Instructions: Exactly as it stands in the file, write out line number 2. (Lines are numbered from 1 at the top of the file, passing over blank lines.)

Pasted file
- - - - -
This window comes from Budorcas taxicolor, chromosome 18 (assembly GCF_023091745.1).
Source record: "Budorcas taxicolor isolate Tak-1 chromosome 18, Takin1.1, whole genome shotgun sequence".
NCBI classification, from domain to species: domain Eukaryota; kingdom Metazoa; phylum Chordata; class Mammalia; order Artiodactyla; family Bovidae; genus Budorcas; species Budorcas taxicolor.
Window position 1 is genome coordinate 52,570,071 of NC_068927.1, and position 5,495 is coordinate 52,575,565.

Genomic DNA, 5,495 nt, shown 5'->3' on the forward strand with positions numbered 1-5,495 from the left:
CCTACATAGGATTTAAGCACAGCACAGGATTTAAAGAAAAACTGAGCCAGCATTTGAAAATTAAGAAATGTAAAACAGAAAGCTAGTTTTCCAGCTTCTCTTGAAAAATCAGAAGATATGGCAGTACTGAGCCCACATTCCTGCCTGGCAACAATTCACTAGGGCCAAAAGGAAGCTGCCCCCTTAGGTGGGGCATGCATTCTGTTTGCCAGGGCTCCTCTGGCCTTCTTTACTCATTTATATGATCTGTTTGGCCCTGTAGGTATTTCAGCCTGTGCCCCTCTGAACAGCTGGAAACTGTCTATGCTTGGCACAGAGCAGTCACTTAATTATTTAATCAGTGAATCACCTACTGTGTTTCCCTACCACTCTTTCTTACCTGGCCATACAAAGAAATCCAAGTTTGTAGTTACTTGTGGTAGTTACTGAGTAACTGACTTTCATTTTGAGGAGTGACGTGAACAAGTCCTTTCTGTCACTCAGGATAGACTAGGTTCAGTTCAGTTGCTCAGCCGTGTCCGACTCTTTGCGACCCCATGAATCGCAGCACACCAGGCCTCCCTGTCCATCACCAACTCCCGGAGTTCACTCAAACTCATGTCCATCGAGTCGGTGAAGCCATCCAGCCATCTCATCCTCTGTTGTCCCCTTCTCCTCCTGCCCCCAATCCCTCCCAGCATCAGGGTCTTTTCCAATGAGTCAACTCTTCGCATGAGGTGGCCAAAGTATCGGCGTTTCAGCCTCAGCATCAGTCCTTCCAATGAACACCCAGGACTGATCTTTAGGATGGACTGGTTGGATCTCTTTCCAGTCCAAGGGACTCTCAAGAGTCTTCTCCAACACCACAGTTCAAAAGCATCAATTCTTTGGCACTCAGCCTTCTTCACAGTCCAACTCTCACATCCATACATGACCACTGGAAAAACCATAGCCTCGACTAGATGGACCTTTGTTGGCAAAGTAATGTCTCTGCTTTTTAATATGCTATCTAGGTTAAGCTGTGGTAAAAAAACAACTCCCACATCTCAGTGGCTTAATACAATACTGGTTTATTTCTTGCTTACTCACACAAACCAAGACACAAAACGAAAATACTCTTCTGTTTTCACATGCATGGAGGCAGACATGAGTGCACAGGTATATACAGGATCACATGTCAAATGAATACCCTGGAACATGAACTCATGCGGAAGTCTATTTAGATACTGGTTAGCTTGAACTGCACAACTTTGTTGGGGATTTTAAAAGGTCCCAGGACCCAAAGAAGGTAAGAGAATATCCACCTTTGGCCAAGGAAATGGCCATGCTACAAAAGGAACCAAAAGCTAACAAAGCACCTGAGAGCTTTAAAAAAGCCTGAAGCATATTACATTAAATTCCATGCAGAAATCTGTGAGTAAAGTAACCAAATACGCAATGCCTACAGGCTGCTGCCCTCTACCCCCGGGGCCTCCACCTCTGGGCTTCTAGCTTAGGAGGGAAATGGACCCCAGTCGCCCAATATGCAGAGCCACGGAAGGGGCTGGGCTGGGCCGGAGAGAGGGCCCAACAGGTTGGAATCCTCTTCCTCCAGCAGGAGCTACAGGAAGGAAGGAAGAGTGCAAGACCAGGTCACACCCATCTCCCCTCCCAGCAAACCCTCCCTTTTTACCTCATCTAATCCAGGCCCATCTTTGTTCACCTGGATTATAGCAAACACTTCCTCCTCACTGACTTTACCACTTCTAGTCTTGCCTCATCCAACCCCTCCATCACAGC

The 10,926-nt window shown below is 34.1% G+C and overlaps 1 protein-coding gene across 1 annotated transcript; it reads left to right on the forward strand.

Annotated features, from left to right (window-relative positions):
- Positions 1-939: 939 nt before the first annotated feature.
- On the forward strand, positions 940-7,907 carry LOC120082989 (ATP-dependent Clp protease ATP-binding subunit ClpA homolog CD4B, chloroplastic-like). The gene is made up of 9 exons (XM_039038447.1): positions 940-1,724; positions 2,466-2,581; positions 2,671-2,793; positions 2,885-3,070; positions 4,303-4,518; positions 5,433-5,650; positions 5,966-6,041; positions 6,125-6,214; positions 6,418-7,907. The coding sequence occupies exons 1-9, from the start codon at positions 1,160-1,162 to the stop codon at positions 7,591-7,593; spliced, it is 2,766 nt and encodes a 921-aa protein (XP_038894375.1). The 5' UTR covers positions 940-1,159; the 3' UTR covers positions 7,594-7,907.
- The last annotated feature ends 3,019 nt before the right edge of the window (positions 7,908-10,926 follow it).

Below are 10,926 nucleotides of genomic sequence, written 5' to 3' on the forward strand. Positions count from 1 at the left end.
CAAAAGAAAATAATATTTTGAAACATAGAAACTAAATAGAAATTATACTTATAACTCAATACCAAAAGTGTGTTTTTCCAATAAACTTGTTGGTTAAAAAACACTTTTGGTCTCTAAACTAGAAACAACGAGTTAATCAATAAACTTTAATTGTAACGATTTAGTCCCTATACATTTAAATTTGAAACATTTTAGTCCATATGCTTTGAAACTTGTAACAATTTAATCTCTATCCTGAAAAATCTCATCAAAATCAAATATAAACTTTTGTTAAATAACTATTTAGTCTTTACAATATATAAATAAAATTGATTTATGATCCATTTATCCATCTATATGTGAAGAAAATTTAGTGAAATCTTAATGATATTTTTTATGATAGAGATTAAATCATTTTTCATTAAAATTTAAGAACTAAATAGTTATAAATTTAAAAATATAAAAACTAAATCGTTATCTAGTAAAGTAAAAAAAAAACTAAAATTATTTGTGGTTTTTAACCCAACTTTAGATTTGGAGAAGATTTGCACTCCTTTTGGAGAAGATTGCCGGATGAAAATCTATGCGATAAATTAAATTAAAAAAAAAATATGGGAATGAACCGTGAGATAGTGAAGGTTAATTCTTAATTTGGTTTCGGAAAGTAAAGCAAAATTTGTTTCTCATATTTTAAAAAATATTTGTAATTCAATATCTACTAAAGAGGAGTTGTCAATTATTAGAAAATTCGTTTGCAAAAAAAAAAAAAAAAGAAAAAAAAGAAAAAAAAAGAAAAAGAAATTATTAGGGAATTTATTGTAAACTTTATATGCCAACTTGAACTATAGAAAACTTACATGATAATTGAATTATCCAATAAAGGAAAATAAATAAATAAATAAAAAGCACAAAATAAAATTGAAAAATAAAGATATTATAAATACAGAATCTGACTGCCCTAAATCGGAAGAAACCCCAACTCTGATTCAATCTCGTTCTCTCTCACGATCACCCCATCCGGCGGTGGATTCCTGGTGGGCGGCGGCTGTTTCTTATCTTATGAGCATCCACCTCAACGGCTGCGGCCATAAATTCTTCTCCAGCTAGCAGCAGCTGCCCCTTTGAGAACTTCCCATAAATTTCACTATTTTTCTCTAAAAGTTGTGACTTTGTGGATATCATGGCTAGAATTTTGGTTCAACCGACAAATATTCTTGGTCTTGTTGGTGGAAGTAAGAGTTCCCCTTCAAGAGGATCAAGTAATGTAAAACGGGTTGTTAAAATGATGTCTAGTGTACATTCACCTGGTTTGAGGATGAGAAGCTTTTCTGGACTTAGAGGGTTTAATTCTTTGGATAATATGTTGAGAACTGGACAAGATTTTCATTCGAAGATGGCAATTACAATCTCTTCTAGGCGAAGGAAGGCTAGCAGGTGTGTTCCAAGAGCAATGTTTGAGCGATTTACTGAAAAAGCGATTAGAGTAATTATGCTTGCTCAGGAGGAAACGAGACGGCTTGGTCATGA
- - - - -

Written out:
Source record: "Budorcas taxicolor isolate Tak-1 chromosome 18, Takin1.1, whole genome shotgun sequence".